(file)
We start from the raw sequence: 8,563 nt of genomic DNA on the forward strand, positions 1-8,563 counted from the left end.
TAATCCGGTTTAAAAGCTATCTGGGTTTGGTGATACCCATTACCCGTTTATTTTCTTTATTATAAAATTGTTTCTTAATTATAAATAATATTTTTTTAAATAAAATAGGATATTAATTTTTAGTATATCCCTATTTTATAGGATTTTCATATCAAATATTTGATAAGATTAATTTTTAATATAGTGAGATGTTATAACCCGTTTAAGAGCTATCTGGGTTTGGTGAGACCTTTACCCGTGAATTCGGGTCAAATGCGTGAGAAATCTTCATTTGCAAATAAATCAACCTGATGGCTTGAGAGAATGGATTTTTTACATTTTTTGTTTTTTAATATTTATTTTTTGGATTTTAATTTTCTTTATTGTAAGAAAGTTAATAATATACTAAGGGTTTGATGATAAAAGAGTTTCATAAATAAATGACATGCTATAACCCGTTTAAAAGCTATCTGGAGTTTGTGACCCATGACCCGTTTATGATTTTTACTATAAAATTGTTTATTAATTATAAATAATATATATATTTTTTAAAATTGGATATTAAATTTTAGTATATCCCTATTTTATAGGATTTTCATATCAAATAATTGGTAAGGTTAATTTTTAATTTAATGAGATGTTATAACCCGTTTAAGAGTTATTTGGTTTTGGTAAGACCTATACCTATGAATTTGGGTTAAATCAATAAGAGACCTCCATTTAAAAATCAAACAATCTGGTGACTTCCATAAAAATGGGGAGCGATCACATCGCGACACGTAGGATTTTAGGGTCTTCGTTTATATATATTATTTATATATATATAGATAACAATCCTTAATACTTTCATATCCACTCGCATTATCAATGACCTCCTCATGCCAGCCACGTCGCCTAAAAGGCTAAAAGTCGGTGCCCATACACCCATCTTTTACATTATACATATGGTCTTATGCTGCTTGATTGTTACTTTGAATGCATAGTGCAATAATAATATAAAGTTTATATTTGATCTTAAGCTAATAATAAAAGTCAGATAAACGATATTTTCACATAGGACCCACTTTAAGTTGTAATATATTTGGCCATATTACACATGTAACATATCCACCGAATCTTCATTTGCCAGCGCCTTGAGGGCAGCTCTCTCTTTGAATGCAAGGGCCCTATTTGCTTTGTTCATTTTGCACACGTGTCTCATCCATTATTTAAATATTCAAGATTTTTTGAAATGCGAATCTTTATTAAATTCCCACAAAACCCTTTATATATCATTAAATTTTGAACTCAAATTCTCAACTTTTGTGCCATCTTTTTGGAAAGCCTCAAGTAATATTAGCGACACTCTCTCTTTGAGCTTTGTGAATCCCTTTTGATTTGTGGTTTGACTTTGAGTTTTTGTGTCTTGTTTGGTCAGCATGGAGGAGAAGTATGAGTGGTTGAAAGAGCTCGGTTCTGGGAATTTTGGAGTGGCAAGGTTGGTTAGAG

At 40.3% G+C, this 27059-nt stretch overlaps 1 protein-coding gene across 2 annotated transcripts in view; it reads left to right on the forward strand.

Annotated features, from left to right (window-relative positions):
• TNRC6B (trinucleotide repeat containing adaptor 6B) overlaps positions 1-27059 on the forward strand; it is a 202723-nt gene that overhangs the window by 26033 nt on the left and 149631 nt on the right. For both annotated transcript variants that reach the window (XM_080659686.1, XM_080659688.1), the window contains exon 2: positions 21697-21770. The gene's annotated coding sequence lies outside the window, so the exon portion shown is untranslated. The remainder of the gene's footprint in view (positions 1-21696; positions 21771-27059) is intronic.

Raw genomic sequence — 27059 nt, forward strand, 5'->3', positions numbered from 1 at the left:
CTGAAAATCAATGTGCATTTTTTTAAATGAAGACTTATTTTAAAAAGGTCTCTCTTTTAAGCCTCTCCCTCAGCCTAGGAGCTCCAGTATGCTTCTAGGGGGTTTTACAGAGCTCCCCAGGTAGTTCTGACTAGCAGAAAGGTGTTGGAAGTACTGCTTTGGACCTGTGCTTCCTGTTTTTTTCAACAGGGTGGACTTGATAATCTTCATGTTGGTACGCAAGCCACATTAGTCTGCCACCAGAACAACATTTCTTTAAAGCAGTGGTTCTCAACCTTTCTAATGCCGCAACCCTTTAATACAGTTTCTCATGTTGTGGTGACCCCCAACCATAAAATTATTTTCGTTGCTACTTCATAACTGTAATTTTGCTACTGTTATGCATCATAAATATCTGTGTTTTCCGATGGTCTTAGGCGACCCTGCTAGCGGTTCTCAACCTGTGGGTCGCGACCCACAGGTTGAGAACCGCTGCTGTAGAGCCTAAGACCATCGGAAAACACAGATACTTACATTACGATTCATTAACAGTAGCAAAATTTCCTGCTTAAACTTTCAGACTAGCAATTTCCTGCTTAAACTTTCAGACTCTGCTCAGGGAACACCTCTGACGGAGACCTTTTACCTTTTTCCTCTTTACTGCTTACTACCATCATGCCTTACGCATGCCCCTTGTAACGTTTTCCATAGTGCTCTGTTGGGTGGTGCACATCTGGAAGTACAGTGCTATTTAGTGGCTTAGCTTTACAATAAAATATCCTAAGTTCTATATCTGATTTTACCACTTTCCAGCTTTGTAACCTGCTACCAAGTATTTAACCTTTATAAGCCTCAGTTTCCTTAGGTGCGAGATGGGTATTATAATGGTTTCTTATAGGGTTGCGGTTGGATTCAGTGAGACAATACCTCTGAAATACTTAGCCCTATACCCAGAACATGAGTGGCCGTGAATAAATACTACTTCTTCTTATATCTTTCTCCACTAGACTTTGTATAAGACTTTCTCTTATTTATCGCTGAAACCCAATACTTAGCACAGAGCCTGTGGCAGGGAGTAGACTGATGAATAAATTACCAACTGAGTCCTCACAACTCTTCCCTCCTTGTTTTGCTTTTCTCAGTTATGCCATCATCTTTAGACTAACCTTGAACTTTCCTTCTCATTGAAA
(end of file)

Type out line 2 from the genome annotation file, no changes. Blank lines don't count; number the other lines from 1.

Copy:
TAATCCGGTTTAAAAGCTATCTGGGTTTGGTGATACCCATTACCCGTTTATTTTCTTTATTATAAAATTGTTTCTTAATTATAAATAATATTTTTTTAAATAAAATAGGATATTAATTTTTAGTATATCCCTATTTTATAGGATTTTCATATCAAATATTTGATAAGATTAATTTTTAATATAGTGAGATGTTATAACCCGTTTAAGAGCTATCTGGGTTTGGTGAGACCTTTACCCGTGAATTCGGGTCAAATGCGTGAGAAATCTTCATTTGCAAATAAATCAACCTGATGGCTTGAGAGAATGGATTTTTTACATTTTTTGTTTTTTAATATTTATTTTTTGGATTTTAATTTTCTTTATTGTAAGAAAGTTAATAATATACTAAGGGTTTGATGATAAAAGAGTTTCATAAATAAATGACATGCTATAACCCGTTTAAAAGCTATCTGGAGTTTGTGACCCATGACCCGTTTATGATTTTTACTATAAAATTGTTTATTAATTATAAATAATATATATATTTTTTAAAATTGGATATTAAATTTTAGTATATCCCTATTTTATAGGATTTTCATATCAAATAATTGGTAAGGTTAATTTTTAATTTAATGAGATGTTATAACCCGTTTAAGAGTTATTTGGTTTTGGTAAGACCTATACCTATGAATTTGGGTTAAATCAATAAGAGACCTCCATTTAAAAATCAAACAATCTGGTGACTTCCATAAAAATGGGGAGCGATCACATCGCGACACGTAGGATTTTAGGGTCTTCGTTTATATATATTATTTATATATATATAGATAACAATCCTTAATACTTTCATATCCACTCGCATTATCAATGACCTCCTCATGCCAGCCACGTCGCCTAAAAGGCTAAAAGTCGGTGCCCATACACCCATCTTTTACATTATACATATGGTCTTATGCTGCTTGATTGTTACTTTGAATGCATAGTGCAATAATAATATAAAGTTTATATTTGATCTTAAGCTAATAATAAAAGTCAGATAAACGATATTTTCACATAGGACCCACTTTAAGTTGTAATATATTTGGCCATATTACACATGTAACATATCCACCGAATCTTCATTTGCCAGCGCCTTGAGGGCAGCTCTCTCTTTGAATGCAAGGGCCCTATTTGCTTTGTTCATTTTGCACACGTGTCTCATCCATTATTTAAATATTCAAGATTTTTTGAAATGCGAATCTTTATTAAATTCCCACAAAACCCTTTATATATCATTAAATTTTGAACTCAAATTCTCAACTTTTGTGCCATCTTTTTGGAAAGCCTCAAGTAATATTAGCGACACTCTCTCTTTGAGCTTTGTGAATCCCTTTTGATTTGTGGTTTGACTTTGAGTTTTTGTGTCTTGTTTGGTCAGCATGGAGGAGAAGTATGAGTGGTTGAAAGAGCTCGGTTCTGGGAATTTTGGAGTGGCAAGGTTGGTTAGAG